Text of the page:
Spring storms often coincide with arrival of migrants. March 7 was stormy, and in the gusts, the year’s first Zone-tailed Hawk struggled into the wind over me. The species nests nearby, but I don’t know if this is a local bird or one moving on through. Now the black-hawk is here, watching for crayfish or frogs or whatever else it can find along the creek. Its presence had no effect on the Wood Ducks; not all predators pose a risk. I wonder if the local Yellow-billed Cuckoos, currently down in the tropics being tropical, are making plans to wing it up here in time for caterpillar emergence in the steamy monsoons.
These days the White-crowned Sparrows sing with growing fervor, their bodies ramping up for the breeding season ahead. They are not on territory here; they forage peacefully together for bird seed on the ground. Perhaps they are practicing; maybe the vocal virtuosos winning the winter talent contest will be victorious in the mating game when they arrive in their summer haunts. Zugenruhe—migratory restlessness—is preparing them for their journeys.
I am restless too, though I am not sure if my uneasiness is similar to that of these sparrows or the Rock Squirrels now active after zoning out most of the winter in their subterranean chambers. The squirrels are experiencing “recrudescence of the gonads”—how I love the way scientists talk sex!
March madness has been known in England since well before basketball was invented. There it was associated with the vernal nuptials of hares. Lengthening days stimulate the pituitary, so I’m told, and hormones begin to surge, driving the crazy antics of leaping, boxing, and similar hare-brained behaviors. You have to realize, of course, that it’s not the rational brain that drives the courtship, it’s all about sex.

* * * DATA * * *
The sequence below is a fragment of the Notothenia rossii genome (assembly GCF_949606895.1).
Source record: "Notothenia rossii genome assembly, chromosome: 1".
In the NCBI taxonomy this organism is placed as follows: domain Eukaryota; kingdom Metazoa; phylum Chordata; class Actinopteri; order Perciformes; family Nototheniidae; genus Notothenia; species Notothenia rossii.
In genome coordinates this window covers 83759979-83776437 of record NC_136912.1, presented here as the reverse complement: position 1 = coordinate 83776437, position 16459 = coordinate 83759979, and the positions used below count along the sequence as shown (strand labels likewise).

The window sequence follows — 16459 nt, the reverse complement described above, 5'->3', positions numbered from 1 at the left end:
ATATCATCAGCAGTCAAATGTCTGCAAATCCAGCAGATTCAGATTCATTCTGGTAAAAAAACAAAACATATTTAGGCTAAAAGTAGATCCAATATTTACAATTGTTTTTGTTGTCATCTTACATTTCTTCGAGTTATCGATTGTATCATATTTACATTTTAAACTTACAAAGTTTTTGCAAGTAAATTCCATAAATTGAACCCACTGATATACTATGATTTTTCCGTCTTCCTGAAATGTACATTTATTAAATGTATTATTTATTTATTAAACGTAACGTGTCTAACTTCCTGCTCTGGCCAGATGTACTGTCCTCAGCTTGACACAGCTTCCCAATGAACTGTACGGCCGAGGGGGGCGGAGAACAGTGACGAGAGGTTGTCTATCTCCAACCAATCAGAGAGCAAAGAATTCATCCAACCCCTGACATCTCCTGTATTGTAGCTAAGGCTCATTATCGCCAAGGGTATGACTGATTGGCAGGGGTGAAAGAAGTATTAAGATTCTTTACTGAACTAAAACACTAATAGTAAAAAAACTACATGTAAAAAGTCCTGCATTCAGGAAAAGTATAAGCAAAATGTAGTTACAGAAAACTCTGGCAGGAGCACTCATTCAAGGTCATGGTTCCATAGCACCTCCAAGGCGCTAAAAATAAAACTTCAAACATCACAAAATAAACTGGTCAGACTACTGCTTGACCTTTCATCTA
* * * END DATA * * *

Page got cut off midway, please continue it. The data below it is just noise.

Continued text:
Changes are happening at Watson and Willow Lakes, too. The graceful swans are gone, along with many of the ducks that wintered here (Northern Shovelers, still reveling in the abundance of plankton, are a notable exception). Cormorants and herons have set up their breeding colony on the Cottonwood Peninsula at Willow Lake. Those cormorants nesting in the old snag are not doing as well as those that moved to the living trees nearby, as the snag has little left for nest attachment, but some habits are hard to break.
Cormorant numbers have been increasing in recent years—not just the usual suspects, the Double-crested, but also the Neotropical. When I was in grad school at the U of A in the early 1970s, the only place you had a good chance of seeing a Neotropical (then called Olivaceous) was at the San Bernardino Ranch in the far southeast corner of the state. Now they are regular breeders in Phoenix and possibly breed here in Prescott. Please don’t inform Sheriff Joe Arpaio about the northward spread of these dark-skinned immigrants.
Earlier this month, Arizona Game & Fish released catchable trout in Fain Park on Lynx Creek. The press release must have had wide distribution, for when human fishermen lined up on shore, herons and cormorants (both species) also arrived in numbers. The humans were clearly outclassed, watching in frustration as fat trout struggled within the gapes of satisfied birds.
Clearly the birds are opportunistic, but how do they discover these opportunities? Just how does the word (no doubt a poor choice of words on my part) spread so that Fain Park, a tiny dot on the map, becomes a beacon for hungry fish-eating birds? I found out through an email rare bird alert. What is the avian equivalent?
“There is nothing new under the sun” certainly doesn’t apply in ecology. To the observant, each day brings something new, something to challenge our preconceptions. There are patterns, for sure, but the exceptions keep us guessing, keep us looking. There are discoveries to make, even if they are no more than personal revelations. The keys are to be open to them, to recognize them, to embrace and cherish them. From simple pleasures comes profound and deep satisfaction.